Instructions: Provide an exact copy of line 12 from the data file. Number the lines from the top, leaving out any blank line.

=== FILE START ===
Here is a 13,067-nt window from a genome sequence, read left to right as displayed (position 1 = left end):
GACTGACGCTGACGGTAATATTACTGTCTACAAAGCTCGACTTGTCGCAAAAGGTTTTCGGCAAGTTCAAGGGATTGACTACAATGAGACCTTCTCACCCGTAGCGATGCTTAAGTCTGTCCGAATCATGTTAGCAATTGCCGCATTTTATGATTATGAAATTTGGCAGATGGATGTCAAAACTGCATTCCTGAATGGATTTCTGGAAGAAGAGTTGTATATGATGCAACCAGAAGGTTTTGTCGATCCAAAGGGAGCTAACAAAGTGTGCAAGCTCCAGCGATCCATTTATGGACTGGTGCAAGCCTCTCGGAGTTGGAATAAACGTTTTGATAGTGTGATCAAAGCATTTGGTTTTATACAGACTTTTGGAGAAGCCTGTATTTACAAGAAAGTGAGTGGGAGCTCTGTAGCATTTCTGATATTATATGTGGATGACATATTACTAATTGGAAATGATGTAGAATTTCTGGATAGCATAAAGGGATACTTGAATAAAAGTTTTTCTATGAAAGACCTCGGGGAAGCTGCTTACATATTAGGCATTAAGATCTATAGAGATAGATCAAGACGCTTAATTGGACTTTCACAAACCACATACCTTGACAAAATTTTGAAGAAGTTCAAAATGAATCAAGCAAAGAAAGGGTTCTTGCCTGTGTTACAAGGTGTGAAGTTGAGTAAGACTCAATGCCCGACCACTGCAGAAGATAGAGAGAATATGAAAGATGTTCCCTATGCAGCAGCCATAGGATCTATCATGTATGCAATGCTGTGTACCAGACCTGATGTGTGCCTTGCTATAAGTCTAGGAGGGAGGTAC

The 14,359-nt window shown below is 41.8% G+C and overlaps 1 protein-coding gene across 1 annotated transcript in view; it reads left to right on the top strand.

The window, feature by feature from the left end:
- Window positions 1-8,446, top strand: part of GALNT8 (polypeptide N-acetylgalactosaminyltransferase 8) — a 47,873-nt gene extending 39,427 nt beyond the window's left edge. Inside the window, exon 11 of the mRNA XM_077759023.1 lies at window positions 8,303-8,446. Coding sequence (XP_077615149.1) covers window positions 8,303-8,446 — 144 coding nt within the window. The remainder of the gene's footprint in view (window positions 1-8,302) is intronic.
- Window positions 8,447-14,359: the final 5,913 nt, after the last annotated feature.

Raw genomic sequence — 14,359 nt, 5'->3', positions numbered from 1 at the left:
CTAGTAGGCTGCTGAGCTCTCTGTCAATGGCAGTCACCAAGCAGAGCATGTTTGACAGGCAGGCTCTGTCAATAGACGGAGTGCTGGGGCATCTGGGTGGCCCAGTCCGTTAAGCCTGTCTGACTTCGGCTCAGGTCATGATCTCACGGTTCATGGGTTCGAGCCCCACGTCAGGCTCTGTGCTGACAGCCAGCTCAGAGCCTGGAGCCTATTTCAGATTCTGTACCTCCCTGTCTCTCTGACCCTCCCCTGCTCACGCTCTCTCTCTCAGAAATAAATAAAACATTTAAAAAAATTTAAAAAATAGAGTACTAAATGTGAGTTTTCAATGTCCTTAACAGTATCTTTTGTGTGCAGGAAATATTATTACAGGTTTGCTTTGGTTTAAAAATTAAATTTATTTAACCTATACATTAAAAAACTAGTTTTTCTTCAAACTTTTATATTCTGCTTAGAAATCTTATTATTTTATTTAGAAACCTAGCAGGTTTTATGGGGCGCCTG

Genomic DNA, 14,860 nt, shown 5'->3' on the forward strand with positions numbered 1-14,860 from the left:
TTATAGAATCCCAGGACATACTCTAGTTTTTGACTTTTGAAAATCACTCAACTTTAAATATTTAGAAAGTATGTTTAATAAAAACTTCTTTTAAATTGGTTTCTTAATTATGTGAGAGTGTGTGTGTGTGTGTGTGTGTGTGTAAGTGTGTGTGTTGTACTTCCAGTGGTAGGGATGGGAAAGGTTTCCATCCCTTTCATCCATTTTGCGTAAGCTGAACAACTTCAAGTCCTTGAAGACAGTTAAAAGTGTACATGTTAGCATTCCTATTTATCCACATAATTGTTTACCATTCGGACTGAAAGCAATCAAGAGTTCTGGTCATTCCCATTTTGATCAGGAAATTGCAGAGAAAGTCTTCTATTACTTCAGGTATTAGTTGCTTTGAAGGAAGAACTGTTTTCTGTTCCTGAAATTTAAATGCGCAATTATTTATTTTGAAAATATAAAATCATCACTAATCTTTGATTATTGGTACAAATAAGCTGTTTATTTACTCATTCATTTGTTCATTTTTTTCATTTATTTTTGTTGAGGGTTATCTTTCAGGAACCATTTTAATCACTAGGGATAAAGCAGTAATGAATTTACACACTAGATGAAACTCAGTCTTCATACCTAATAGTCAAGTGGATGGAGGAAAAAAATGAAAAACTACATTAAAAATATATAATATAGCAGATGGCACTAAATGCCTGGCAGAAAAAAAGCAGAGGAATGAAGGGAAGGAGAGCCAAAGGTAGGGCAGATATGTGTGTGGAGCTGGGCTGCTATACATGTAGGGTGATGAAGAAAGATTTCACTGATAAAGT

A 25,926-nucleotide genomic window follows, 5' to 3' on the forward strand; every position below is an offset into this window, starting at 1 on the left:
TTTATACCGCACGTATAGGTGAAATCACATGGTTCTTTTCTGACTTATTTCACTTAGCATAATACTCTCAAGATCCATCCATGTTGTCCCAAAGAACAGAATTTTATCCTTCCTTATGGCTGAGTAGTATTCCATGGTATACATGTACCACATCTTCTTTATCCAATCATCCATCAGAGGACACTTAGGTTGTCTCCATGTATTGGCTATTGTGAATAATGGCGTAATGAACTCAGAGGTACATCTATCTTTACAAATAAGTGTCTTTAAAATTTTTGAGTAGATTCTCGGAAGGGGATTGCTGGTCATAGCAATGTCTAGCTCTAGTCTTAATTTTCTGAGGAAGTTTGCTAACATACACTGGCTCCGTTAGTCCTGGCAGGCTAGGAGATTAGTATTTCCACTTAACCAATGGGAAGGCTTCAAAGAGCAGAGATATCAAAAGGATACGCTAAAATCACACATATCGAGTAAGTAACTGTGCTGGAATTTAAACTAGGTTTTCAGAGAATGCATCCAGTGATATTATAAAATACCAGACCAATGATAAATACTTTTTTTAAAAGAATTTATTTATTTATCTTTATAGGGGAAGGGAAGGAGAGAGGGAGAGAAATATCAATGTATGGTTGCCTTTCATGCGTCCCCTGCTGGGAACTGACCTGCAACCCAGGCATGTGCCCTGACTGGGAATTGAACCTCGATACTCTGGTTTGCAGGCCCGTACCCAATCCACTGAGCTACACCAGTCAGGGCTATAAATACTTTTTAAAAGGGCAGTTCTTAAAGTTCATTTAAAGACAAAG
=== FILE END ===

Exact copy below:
TTTATACCGCACGTATAGGTGAAATCACATGGTTCTTTTCTGACTTATTTCACTTAGCATAATACTCTCAAGATCCATCCATGTTGTCCCAAAGAACAGAATTTTATCCTTCCTTATGGCTGAGTAGTATTCCATGGTATACATGTACCACATCTTCTTTATCCAATCATCCATCAGAGGACACTTAGGTTGTCTCCATGTATTGGCTATTGTGAATAATGGCGTAATGAACTCAGAGGTACATCTATCTTTACAAATAAGTGTCTTTAAAATTTTTGAGTAGATTCTCGGAAGGGGATTGCTGGTCATAGCAATGTCTAGCTCTAGTCTTAATTTTCTGAGGAAGTTTGCTAACATACACTGGCTCCGTTAGTCCTGGCAGGCTAGGAGATTAGTATTTCCACTTAACCAATGGGAAGGCTTCAAAGAGCAGAGATATCAAAAGGATACGCTAAAATCACACATATCGAGTAAGTAACTGTGCTGGAATTTAAACTAGGTTTTCAGAGAATGCATCCAGTGATATTATAAAATACCAGACCAATGATAAATACTTTTTTTAAAAGAATTTATTTATTTATCTTTATAGGGGAAGGGAAGGAGAGAGGGAGAGAAATATCAATGTATGGTTGCCTTTCATGCGTCCCCTGCTGGGAACTGACCTGCAACCCAGGCATGTGCCCTGACTGGGAATTGAACCTCGATACTCTGGTTTGCAGGCCCGTACCCAATCCACTGAGCTACACCAGTCAGGGCTATAAATACTTTTTAAAAGGGCAGTTCTTAAAGTTCATTTAAAGACAAAG